|US5192296||Nov 29, 1990||Mar 9, 1993||Meadox Medicals, Inc.||Dilatation catheter|
|US5195970||Apr 26, 1991||Mar 23, 1993||Gahara William J||Collapsible balloon catheters|
|US5223205||Oct 3, 1991||Jun 29, 1993||Cordis Corporation||Method for manufacturing balloons for medical devices|
|US5236659||Feb 18, 1992||Aug 17, 1993||Cordis Corporation||Tailoring expansion properties of balloons for medical devices|
|US5250069||May 26, 1992||Oct 5, 1993||Terumo Kabushiki Kaisha||Catheter equipped with expansible member and production method thereof|
|US5257974||Aug 19, 1992||Nov 2, 1993||Scimed Life Systems, Inc.||Performance enhancement adaptor for intravascular balloon catheter|
|US5264260||Jun 20, 1991||Nov 23, 1993||Saab Mark A||Dilatation balloon fabricated from low molecular weight polymers|
|US5281677||Sep 3, 1992||Jan 25, 1994||Becton, Dickinson And Company||Thermoplastic polyurethane blends|
|US5290306||Nov 29, 1989||Mar 1, 1994||Cordis Corporation||Puncture resistant balloon catheter|
|US5295978||Dec 28, 1990||Mar 22, 1994||Union Carbide Chemicals & Plastics Technology Corporation||Biocompatible hydrophilic complexes and process for preparation and use|
|US5300048||May 12, 1993||Apr 5, 1994||Sabin Corporation||Flexible, highly radiopaque plastic material catheter|
|US5304134||Jan 17, 1992||Apr 19, 1994||Danforth Biomedical, Inc.||Lubricious yet bondable catheter channel sleeve for over-the-wire catheters|
|US5304340||Apr 6, 1993||Apr 19, 1994||C. R. Bard, Inc.||Method of increasing the tensile strength of a dilatation balloon|
|US5328468||Oct 6, 1992||Jul 12, 1994||Terumo Kabushiki Kaisha||Balloon for blood vessel-dilating catheter|
|US5334146||Nov 8, 1991||Aug 2, 1994||Terumo Kabushiki Kaisha||Catheter balloon having varying wall thickness|
|US5335675||Oct 11, 1991||Aug 9, 1994||Family Health International||Stress-softened elastomeric films, articles, and method and apparatus for making such films and articles|
|US5342301||Aug 13, 1992||Aug 30, 1994||Advanced Polymers Incorporated||Multi-lumen balloons and catheters made therewith|
|US5342305||Aug 13, 1992||Aug 30, 1994||Cordis Corporation||Variable distention angioplasty balloon assembly|
|US5344400||Apr 6, 1993||Sep 6, 1994||Terumo Kabushiki Kaisha||Balloon catheters containing molded polyarylenesulfide material|
|US5344401||May 12, 1993||Sep 6, 1994||Interventional Technologies Inc.||Catheter balloon formed from a polymeric composite|
|US5348486||Aug 11, 1993||Sep 20, 1994||General Motors Corporation||Heat shielded spark plug boot assembly|
|US5348538||Sep 29, 1992||Sep 20, 1994||Scimed Life Systems, Inc.||Shrinking balloon catheter having nonlinear or hybrid compliance curve|
|US5387199 *||Mar 2, 1994||Feb 7, 1995||Baxter International Inc.||Polymer blends for torque transmitting catheters|
|US5397306||Nov 23, 1993||Mar 14, 1995||Terumo Kabushiki Kaisha||Catheter|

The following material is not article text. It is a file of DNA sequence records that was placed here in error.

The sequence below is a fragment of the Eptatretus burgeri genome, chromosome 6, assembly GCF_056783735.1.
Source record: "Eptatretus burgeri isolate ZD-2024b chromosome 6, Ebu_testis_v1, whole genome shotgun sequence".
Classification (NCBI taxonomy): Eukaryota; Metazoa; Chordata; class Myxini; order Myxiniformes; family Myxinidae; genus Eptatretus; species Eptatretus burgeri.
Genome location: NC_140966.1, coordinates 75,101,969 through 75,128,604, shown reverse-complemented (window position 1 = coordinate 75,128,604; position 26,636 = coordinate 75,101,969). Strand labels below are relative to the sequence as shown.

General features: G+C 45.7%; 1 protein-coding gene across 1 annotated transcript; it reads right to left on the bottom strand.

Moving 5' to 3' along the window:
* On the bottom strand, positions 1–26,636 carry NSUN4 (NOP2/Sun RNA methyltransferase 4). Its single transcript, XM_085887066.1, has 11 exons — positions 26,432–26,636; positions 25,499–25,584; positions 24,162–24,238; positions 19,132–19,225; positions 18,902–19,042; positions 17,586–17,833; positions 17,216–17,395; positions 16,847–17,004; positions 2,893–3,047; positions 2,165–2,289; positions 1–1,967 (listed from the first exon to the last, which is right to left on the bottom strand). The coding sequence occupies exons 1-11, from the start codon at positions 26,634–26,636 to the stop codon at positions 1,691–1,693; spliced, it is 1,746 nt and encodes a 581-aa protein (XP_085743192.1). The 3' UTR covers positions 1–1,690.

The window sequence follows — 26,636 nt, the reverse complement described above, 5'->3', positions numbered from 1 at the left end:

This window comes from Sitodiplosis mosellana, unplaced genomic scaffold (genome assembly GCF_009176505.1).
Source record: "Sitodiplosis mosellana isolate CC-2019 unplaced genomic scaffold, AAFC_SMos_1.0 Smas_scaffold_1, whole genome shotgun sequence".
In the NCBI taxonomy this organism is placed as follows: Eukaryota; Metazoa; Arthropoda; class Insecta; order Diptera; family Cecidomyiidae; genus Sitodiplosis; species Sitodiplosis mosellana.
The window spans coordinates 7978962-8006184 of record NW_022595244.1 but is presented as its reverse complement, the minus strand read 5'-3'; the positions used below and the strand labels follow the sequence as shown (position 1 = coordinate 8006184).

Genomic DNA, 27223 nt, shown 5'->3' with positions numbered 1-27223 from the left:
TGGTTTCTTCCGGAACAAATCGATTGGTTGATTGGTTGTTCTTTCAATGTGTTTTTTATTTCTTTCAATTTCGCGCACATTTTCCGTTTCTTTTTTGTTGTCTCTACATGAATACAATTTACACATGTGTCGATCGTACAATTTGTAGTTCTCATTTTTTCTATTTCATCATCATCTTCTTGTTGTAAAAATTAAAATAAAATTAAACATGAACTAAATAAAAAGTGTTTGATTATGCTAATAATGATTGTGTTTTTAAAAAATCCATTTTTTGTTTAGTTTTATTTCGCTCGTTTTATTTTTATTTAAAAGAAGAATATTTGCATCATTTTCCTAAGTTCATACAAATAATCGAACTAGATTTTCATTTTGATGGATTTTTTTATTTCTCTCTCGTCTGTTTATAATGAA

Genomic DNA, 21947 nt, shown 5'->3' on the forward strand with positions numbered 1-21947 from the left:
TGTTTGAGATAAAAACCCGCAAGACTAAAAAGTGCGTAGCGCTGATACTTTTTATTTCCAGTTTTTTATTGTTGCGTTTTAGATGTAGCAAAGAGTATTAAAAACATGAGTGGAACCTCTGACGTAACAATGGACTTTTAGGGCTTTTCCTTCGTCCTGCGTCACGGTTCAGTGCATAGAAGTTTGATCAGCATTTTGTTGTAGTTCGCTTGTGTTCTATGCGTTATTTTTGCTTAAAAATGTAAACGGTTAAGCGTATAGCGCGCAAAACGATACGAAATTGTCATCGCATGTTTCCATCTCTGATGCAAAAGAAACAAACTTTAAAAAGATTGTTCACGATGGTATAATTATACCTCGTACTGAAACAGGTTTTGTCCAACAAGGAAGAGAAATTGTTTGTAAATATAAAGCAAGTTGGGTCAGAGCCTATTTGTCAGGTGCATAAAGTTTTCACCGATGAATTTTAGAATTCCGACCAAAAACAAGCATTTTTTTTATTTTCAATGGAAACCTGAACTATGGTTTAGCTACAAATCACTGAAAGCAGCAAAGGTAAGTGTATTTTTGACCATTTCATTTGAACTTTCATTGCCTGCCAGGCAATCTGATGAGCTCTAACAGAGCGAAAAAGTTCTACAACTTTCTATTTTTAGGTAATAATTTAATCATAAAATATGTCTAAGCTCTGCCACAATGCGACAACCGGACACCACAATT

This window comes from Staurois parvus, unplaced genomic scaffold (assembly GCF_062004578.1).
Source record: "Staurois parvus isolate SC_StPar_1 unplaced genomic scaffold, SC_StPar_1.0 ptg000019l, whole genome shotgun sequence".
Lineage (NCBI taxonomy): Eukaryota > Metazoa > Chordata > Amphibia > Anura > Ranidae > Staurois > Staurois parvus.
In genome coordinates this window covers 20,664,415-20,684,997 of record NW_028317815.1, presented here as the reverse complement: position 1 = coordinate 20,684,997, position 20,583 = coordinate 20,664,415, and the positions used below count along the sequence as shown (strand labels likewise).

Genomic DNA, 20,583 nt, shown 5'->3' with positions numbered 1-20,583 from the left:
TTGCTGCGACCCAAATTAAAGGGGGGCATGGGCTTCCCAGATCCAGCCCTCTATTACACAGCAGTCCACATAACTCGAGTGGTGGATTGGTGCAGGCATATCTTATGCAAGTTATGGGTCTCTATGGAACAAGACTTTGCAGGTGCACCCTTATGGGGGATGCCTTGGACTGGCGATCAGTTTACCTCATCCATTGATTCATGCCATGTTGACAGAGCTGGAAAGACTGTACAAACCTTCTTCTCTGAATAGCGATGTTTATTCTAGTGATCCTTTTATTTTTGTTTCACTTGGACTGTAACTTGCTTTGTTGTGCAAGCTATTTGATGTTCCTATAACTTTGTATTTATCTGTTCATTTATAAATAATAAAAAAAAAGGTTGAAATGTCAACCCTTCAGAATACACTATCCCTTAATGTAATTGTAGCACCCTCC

|US5403340||May 18, 1994||Apr 4, 1995||Scimed Lifesystems Inc.||Shrinking balloon catheter having nonlinear compliance curve|
|US5447497||May 16, 1994||Sep 5, 1995||Scimed Life Systems, Inc||Balloon catheter having nonlinear compliance curve and method of using|
|US5500181||Jan 3, 1995||Mar 19, 1996||Scimed Life Systems, Inc.||Shrinking balloon catheter having nonlinear compliance curve|
|US5556383 *||Mar 2, 1995||Sep 17, 1996||Scimed Lifesystems, Inc.||Block copolymer elastomer catheter balloons|
|USRE32983||Oct 1, 1986||Jul 11, 1989||E. I. Du Pont De Nemours And Company||Balloon and manufacture thereof|
|EP0439202A2||Feb 2, 1990||Jul 31, 1991||Cordis Corporation||Apparatus and method for manufacturing balloons for medical devices|
|EP0485903A2||Nov 8, 1991||May 20, 1992||Terumo Kabushiki Kaisha||Catheter balloon, balloon catheter equipped with the balloon, and method of manufacturing the balloon|
|WO1990001302A1||Aug 4, 1989||Feb 22, 1990||Worldwide Medical Plastics, Inc.||Angioplasty balloons and balloon catheters|
|WO1991017788A1||Apr 19, 1991||Nov 28, 1991||Saab Mark A||High-strength, thin-walled single piece catheters|
|WO1995009667A1||Sep 28, 1994||Apr 13, 1995||Boston Scientific Corporation||Medical device balloons containing thermoplastic elastomers|
|WO1995023619A1||Mar 2, 1995||Sep 8, 1995||Scimed Life Systems, Inc.||Block copolymer elastomer catheter balloons|
|1||In-Mold Anneal, Research Disclosure, Mar. 1975, pp. 58-59 (cited in parent application Serial No. 07/954,750, now U.S. 5,500,180).|
|Citing Patent||Filing date||Publication date||Applicant||Title|
|US6685671 *||Jan 14, 1999||Feb 3, 2004||Sumitomo Bakeleite Co., Ltd.||Balloon catheter for puncturing, medical tube introduction device using the catheter and method for use thereof|
|US6787095 *||Jun 24, 2002||Sep 7, 2004||Lixiao Wang||Process for manufacturing polybutylene terephthalate (PBT) catheter balloons|